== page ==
And whenever nuclear fusion becomes a viable energy source, entrepreneurs could go after the moon's stores of helium-3, a prime fusion fuel, the scientists said.

Mining asteroids: Years away

While the moon appears promising for off-world mining, reaching out to asteroids is a bit trickier, the experts said.

Asteroids hold lots of iron, platinum and other valuable minerals — and, possibly, lots of water, too. But industrial extraction is not going to happen in the near future, several panel members argued.

There are thousands of known near-Earth asteroids — which come much closer to us than do space rocks in the main asteroid belt between Mars and Jupiter. But even near-Earth objects are much farther away than the moon, and their eccentric orbits make them tough targets for multiple mining visits.

"You can't get back to the same asteroid all that frequently," said Jeff Greason, president of XCOR Aerospace.

"It is hard to go to one more than once," agreed Mike A'Hearn of the University of Maryland, principal investigator of NASA's EPOXI mission, which uses the Deep Impact spacecraft to study comets, extrasolar planets and other cosmic bodies. "That is a problem."

Greason raised the prospect of dragging an entire asteroid close to Earth, to mine at our leisure. But that as well probably won't happen for quite some time.

"We haven't even returned the first sample from any of these bodies yet," Greason said.

Still, the panel voiced support for asteroid mining sometime down the road, with several members citing the inevitability of extracting resources from the moon, asteroids, Mars and the Mars moons Phobos and Deimos.

"They are all going to be sources of extraterrestrial resources," Greason said.

Making it happen

Most panelists agreed that economics will ultimately drive such extractive enterprises. Private industry, rather than government, will be doing most of the heavy lifting.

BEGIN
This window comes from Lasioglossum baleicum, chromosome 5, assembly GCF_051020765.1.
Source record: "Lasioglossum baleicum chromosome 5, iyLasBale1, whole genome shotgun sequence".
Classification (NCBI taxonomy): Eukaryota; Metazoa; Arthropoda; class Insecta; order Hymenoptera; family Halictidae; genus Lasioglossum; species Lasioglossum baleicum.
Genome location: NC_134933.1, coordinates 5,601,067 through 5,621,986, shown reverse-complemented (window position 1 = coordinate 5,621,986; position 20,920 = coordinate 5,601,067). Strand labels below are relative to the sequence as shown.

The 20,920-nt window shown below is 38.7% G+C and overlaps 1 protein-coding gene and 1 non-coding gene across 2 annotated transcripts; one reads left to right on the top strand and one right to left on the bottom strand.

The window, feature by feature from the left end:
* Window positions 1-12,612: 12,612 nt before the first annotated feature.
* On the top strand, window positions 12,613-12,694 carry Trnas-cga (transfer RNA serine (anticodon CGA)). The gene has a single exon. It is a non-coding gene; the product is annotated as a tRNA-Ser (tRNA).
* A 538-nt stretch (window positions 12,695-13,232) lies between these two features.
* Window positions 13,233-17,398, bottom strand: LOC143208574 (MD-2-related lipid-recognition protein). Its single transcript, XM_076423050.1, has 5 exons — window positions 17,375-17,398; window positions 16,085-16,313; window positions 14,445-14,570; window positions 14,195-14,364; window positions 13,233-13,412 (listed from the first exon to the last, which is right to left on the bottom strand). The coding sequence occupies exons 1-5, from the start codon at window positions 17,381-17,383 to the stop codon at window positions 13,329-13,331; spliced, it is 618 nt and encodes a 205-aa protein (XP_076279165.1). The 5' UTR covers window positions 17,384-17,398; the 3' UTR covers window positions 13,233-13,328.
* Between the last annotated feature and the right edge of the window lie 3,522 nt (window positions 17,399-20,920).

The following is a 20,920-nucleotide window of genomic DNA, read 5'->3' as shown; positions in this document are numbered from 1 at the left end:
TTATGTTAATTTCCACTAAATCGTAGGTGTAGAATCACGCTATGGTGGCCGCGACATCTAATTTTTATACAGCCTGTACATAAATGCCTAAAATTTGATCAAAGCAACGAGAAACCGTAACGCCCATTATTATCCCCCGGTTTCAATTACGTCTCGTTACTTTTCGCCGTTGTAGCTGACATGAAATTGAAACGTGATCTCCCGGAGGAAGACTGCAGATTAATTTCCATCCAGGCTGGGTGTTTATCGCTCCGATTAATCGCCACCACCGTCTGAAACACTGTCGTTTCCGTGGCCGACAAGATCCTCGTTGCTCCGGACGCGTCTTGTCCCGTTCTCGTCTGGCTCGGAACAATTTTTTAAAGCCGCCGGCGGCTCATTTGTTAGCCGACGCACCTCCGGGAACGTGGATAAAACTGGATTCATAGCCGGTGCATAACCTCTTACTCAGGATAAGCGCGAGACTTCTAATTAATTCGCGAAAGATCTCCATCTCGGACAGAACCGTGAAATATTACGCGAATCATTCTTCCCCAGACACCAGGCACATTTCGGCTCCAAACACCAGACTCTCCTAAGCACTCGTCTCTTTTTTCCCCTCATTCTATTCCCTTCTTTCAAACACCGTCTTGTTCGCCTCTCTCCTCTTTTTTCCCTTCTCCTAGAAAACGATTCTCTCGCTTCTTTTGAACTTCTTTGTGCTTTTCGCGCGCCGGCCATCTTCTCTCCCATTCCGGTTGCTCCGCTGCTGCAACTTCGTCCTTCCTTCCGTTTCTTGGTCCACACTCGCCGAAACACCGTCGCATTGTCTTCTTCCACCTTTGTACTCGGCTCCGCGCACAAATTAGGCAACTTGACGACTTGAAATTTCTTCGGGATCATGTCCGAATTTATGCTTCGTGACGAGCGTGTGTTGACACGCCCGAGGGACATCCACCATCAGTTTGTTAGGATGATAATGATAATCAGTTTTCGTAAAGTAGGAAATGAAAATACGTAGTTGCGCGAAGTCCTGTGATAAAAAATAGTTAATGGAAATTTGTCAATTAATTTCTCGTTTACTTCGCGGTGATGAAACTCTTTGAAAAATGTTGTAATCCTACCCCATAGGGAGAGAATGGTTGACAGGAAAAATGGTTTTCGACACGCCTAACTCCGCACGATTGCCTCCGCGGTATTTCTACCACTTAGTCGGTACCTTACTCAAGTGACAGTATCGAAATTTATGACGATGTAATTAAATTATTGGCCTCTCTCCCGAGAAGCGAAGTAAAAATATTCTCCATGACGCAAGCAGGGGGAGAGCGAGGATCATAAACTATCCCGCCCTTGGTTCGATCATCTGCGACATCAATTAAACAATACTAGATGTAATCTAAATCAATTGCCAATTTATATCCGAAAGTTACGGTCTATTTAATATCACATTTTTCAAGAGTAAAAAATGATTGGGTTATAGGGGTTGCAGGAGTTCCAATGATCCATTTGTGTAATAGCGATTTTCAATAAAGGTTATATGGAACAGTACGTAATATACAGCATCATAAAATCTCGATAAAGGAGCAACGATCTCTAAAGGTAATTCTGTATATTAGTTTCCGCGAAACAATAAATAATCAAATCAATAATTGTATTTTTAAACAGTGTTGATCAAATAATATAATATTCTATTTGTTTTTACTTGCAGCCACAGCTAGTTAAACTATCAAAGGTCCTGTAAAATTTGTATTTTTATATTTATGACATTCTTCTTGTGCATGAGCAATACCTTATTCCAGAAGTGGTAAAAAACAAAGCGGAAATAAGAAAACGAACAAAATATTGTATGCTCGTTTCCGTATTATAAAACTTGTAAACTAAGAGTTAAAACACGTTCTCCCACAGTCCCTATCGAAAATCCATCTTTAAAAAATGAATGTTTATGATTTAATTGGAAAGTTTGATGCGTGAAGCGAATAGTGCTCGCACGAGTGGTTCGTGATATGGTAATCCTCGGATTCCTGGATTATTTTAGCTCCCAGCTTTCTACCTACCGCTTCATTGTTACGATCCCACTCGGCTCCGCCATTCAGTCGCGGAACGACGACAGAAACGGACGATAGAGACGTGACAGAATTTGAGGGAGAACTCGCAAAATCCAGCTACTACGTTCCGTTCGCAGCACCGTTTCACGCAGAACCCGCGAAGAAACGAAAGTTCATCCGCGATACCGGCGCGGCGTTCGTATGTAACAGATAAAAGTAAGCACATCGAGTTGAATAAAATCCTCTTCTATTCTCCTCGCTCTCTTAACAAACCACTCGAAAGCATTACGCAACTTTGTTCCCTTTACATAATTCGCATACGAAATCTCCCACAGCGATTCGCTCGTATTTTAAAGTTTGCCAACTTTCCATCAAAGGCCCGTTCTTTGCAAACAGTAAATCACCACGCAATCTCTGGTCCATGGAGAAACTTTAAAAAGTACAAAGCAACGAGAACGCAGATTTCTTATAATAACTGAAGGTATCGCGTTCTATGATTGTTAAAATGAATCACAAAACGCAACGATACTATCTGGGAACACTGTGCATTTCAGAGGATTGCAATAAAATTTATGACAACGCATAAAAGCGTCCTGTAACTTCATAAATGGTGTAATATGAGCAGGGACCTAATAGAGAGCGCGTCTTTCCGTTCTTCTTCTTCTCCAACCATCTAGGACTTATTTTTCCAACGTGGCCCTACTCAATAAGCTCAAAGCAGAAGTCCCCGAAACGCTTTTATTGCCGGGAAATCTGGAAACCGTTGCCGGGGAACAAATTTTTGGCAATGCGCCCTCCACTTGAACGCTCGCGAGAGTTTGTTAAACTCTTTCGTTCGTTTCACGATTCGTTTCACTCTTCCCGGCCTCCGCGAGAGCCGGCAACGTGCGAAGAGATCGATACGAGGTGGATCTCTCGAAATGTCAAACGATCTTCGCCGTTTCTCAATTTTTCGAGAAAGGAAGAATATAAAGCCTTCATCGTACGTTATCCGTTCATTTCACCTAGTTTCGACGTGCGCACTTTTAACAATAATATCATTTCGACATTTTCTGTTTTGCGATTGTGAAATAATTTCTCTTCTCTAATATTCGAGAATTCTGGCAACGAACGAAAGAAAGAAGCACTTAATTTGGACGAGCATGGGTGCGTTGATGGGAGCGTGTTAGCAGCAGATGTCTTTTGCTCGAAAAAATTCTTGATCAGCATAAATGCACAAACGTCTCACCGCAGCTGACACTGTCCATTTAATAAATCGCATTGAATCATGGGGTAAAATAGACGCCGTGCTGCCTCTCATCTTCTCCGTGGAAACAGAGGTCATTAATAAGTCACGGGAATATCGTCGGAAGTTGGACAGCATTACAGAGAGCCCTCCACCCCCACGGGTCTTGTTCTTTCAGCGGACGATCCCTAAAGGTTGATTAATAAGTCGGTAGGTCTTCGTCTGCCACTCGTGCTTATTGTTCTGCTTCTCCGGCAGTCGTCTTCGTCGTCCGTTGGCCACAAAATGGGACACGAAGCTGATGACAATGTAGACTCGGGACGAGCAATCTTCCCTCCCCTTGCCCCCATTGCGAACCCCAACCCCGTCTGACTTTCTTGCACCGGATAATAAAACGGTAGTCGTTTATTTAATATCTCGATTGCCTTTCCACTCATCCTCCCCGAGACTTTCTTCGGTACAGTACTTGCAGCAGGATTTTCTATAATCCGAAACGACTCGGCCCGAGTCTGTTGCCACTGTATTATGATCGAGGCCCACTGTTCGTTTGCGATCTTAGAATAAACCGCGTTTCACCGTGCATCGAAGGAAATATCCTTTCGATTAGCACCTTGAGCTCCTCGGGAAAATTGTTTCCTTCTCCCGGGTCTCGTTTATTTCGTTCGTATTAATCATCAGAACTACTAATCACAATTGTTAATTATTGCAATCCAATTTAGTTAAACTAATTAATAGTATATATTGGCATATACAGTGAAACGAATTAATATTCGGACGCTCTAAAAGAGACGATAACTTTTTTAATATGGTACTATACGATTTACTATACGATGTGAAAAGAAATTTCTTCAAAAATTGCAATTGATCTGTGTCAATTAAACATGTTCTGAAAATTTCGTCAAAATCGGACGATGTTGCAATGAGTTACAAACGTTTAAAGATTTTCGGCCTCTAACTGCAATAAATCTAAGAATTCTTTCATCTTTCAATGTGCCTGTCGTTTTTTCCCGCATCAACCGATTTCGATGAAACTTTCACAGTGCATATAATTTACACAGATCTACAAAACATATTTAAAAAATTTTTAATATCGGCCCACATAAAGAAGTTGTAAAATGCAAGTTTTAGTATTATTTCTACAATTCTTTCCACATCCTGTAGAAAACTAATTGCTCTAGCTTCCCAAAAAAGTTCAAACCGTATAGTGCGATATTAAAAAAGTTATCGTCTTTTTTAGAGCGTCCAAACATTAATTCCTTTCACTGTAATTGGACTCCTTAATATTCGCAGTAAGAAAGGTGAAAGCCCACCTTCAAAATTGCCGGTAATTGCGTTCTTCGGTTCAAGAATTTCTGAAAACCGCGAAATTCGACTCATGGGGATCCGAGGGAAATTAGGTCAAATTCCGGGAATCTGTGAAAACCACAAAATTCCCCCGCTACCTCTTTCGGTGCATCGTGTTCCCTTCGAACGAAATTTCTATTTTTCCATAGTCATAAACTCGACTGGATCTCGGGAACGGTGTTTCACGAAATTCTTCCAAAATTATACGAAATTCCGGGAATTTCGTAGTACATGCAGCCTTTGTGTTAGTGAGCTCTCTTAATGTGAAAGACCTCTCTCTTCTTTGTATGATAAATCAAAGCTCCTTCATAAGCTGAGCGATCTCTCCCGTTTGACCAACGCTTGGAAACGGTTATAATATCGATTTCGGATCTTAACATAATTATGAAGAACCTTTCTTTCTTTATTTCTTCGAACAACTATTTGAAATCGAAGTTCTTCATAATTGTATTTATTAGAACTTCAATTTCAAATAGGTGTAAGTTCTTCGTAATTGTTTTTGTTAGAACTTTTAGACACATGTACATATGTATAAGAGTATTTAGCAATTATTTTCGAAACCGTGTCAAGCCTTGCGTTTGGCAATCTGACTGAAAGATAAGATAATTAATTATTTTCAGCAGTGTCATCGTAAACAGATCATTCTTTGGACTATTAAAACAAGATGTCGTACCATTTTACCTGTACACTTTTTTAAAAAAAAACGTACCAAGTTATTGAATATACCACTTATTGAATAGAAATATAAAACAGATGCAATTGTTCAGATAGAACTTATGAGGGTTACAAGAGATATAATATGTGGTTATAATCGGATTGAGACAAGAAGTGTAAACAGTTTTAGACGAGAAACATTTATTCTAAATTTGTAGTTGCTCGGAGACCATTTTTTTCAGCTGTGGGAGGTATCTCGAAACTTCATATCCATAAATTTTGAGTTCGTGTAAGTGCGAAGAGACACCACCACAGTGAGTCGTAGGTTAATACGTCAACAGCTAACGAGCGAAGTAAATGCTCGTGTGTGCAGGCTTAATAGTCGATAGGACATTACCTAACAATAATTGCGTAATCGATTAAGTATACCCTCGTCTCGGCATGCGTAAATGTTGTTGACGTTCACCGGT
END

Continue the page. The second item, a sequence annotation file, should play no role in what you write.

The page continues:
However, government leadership and investment will likely be needed to get these businesses off the ground, several panelists said.

Some people in the aerospace industry are skeptical about the feasibility of extraterrestrial mining operations, Spudis said. To get them onboard, government should demonstrate the necessary technologies and know-how.

"Let the government lead the way, and let the private sector follow," Spudis said.

Government could also prime the pump for private industry, some panelists said, spurring demand for rocket fuel sold from orbiting filling stations.

"An appropriate government investment can catalyze it," Greason said. "Government shows the initial demand and the private sector figures out how to provide the supply."

The panel agreed about the transformative potential of extraterrestrial resource extraction. Once business gets a foothold in space, and it becomes obvious how much money there is to be made, space will open up to humanity. The sky is no longer the limit.

"Once you do that, you have economic escape velocity," Greason said. "If we can get there, the stars are ours."


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Mike Wall
Senior Space Writer

Michael Wall is a Senior Space Writer with Space.com and joined the team in 2010. He primarily covers exoplanets, spaceflight and military space, but has been known to dabble in the space art beat. His book about the search for alien life, "Out There," was published on Nov. 13, 2018. Before becoming a science writer, Michael worked as a herpetologist and wildlife biologist. He has a Ph.D. in evolutionary biology from the University of Sydney, Australia, a bachelor's degree from the University of Arizona, and a graduate certificate in science writing from the University of California, Santa Cruz. To find out what his latest project is, you can follow Michael on Twitter.